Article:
which means you need to think more strategically and apply small nudges in your product selection to keep the customer interested. Integrating what others have looked at, displaying popular items right now, and suggesting similar products are all motivational strategies applied to set a route for your customer to follow.

Did you know?

The long routes within stores such as IKEA maximize the number of products the customer is exposed to? Or how fruits and vegetables in the entrance of any given supermarket aim to give you the impression of freshness throughout the store? These are all examples of the possibilities in physical stores and the applied shopping psychology in action.

Online you have different handles than in a physical store, which means you must attract customers by applying personalization to nudge their purchase decision.

What you will get to know from the next sections, is that universal traits such as the desire to have more, to have what everyone else has, are effective triggers that strongly impact sales. The solutions below are all part of Raptor’s suite and can be activated according to your needs.

Personalization on your website

Recommending products within product pages, on the front page or category pages are all ways to make visitors aware of relevant products. Why it works? Customers like to feel unique. They appreciate a company that recognizes and remembers them and wants to make their experience enjoyable and convenient. In the following, you will find the most popular Raptor modules within Website Personalization.

You might recognize them from the websites you frequently visit. Each module stands on the shoulder of behavioral psychology and contains a short description of the value this module contributes with.

Others also looked at

What is it?

Human beings naturally desire to fit in with the group. We tend to trust that the majority knows best and that you make the best (purchase) decision by looking at what other people are interested in.

Why does it work?

People are inclined to perceive others’ activities as of high value and will likely be inspired by their choices. In fact, social proof (as this bias is often called) is one of the most deeply rooted psychological principles. On your website a module with other visitors’ choices is extremely useful, especially when the customers enters for the first time and need a place to navigate towards. Going for what the group has chosen has great attraction.

Others also looked at

What is it?

Human beings naturally desire to fit in with the group. We tend to trust that the majority knows best and that you make the best (purchase) decision by looking at what other people are interested in.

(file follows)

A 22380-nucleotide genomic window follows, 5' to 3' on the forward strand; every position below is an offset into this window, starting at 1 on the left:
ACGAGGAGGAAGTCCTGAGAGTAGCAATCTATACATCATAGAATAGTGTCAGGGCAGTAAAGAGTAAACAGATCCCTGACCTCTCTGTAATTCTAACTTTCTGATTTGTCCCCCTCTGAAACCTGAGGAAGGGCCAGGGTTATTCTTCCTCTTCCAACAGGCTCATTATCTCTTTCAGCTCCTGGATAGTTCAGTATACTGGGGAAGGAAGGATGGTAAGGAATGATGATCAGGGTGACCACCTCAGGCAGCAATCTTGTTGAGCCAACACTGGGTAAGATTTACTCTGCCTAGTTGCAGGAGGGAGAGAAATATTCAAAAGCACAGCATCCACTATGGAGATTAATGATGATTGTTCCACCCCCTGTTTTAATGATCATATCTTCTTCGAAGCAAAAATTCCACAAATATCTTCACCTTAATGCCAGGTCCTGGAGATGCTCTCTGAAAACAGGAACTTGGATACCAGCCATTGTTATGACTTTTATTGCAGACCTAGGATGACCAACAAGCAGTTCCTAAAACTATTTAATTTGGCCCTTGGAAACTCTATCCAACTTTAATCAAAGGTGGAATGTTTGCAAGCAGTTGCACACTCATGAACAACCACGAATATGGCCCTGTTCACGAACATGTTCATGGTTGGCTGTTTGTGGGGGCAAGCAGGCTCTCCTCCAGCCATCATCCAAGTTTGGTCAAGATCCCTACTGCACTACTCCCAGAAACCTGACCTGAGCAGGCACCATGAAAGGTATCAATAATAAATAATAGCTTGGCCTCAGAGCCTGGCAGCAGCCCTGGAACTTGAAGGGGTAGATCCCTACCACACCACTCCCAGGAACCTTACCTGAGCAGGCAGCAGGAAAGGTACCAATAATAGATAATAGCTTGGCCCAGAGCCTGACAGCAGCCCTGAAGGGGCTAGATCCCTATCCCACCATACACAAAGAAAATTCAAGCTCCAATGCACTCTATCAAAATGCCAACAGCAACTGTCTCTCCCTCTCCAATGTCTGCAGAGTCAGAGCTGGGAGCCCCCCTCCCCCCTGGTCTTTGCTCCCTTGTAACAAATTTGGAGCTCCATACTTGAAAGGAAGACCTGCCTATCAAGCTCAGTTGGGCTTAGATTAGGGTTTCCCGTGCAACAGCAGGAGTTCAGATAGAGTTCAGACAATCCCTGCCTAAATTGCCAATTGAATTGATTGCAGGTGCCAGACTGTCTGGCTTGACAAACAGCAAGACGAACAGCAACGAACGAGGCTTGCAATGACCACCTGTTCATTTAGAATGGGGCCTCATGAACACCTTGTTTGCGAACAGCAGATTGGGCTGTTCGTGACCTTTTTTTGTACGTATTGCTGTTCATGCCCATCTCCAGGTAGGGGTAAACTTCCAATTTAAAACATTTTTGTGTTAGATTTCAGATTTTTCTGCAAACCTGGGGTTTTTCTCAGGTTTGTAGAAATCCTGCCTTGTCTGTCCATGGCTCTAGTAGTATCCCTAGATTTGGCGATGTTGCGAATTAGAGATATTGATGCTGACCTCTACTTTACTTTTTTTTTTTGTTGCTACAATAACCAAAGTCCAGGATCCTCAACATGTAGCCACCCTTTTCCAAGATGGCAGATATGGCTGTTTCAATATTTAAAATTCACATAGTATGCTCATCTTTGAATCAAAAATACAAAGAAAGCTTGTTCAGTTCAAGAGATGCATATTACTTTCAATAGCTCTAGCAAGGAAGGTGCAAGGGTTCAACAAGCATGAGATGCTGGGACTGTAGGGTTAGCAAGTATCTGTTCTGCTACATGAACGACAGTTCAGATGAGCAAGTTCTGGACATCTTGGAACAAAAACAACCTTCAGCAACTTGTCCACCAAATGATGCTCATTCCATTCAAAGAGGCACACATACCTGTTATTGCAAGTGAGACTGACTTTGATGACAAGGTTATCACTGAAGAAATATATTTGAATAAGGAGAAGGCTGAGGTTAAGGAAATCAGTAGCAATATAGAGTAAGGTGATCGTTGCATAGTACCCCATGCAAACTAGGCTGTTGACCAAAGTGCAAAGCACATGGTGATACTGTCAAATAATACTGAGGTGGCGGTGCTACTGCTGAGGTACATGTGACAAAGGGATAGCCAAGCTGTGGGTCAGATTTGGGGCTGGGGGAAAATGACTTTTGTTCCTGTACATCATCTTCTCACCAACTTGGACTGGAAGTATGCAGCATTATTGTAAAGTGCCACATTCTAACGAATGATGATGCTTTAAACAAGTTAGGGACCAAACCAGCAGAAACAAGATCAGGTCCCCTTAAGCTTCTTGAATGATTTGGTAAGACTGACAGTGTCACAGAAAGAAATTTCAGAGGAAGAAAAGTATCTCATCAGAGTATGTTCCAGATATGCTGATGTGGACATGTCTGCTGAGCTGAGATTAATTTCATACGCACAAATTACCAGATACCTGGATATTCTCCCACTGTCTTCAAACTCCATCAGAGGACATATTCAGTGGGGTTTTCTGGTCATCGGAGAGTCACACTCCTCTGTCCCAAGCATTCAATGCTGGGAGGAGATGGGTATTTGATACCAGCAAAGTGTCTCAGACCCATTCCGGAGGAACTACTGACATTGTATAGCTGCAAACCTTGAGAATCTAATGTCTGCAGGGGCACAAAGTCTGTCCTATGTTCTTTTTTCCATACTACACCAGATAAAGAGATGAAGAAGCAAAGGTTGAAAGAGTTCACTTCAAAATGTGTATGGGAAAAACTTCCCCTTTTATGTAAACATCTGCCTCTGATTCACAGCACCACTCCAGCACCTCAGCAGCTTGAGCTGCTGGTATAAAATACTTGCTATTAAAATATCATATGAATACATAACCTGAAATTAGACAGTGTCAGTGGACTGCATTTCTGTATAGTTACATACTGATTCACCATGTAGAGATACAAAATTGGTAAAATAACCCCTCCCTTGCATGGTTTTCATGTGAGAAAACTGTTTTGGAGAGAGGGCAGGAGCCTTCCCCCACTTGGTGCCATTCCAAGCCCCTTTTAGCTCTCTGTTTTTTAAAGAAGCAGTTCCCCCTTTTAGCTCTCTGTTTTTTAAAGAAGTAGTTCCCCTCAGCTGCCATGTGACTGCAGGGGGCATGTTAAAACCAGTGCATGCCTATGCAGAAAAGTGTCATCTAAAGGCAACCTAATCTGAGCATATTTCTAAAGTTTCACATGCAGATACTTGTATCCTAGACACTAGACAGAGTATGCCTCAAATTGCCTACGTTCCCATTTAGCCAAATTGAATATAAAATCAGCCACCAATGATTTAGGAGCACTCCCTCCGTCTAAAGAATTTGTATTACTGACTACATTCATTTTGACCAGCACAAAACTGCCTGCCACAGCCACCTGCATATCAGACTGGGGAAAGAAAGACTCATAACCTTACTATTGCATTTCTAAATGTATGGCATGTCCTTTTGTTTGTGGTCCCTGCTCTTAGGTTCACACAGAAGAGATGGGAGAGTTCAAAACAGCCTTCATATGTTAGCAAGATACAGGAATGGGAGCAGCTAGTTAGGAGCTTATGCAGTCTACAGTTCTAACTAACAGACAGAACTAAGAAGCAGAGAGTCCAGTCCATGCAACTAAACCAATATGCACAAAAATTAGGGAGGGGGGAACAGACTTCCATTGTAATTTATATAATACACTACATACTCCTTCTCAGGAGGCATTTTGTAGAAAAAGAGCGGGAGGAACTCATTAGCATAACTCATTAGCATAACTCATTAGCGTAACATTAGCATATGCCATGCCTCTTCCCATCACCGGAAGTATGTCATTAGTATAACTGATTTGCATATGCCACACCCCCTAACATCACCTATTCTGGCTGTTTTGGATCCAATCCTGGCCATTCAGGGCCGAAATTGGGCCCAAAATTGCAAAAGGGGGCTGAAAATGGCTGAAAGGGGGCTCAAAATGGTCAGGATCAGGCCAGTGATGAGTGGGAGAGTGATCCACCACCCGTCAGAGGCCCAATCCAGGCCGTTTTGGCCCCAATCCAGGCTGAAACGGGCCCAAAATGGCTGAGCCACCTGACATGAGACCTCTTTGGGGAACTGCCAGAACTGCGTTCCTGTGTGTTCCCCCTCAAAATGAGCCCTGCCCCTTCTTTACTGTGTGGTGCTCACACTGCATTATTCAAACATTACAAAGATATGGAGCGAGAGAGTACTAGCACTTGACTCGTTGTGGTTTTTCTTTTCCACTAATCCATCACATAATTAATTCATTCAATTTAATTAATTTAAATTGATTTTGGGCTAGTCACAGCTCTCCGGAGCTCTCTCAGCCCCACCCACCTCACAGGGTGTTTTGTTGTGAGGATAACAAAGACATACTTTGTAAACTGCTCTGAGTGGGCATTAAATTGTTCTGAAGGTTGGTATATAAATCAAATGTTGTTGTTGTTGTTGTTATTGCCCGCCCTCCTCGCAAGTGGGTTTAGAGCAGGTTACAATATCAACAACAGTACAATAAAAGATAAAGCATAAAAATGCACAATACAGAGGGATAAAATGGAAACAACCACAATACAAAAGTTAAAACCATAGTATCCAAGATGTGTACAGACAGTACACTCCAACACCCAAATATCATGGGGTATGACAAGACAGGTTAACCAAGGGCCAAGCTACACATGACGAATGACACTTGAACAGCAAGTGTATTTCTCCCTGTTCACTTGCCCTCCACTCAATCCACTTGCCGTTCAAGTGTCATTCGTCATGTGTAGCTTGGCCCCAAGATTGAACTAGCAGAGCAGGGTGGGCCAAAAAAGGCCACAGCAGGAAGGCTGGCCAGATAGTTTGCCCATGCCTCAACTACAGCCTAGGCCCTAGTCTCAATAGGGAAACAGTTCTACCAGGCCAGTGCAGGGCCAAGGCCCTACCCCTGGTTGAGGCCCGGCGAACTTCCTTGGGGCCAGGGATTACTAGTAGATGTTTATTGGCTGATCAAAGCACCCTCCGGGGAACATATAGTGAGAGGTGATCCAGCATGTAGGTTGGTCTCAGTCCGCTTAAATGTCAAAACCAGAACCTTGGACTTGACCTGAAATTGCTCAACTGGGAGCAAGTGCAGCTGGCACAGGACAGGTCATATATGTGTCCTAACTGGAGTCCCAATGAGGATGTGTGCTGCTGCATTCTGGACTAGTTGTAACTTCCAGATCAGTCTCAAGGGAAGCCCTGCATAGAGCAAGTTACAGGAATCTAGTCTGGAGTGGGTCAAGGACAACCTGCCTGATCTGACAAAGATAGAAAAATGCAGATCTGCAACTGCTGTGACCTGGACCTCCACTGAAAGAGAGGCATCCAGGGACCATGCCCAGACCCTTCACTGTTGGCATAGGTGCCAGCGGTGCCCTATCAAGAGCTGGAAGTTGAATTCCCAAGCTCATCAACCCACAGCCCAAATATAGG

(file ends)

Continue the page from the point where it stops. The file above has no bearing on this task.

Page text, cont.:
Why does it work?

People are inclined to perceive others’ activities as of high value and will likely be inspired by their choices. In fact, social proof (as this bias is often called) is one of the most deeply rooted psychological principles. On your website a module with other visitors’ choices is extremely useful, especially when the customers enters for the first time and need a place to navigate towards. Going for what the group has chosen has great attraction.

Most popular products

What is it?

“Most popular products” presents customers with products that are trending right now on the webshop, based on the 1.000 last visits. This lets your customers navigate between countless products and go right to what others have already looked at.

Why does it work?

Popular products will be attributed with high value, as the customer can rely on the confirmation of others’ choices. Not only have other people looked at the product, but many have found it interesting enough to purchase – social proof is a powerful way to increase conversions by showing customers how popular a product or service is.

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What is it?

This module presents the customer with similar or alternative products to the ones already looked at, which either helps the consumer confirm their choice – or inspires them to make another one.

Why does it work?

As customers we seek to be inspired and make the right decision when shopping online. By having suggestions of alternative products close by, we can either confirm our initial choice or make another decision. Be careful, however, not to present the customer with too many alternatives, as this can cause confusion and end the shopping process altogether.

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What is it?

This module presents the customer with similar or alternative products to the ones already looked at, which either helps the consumer confirm their choice – or inspires them to make another one.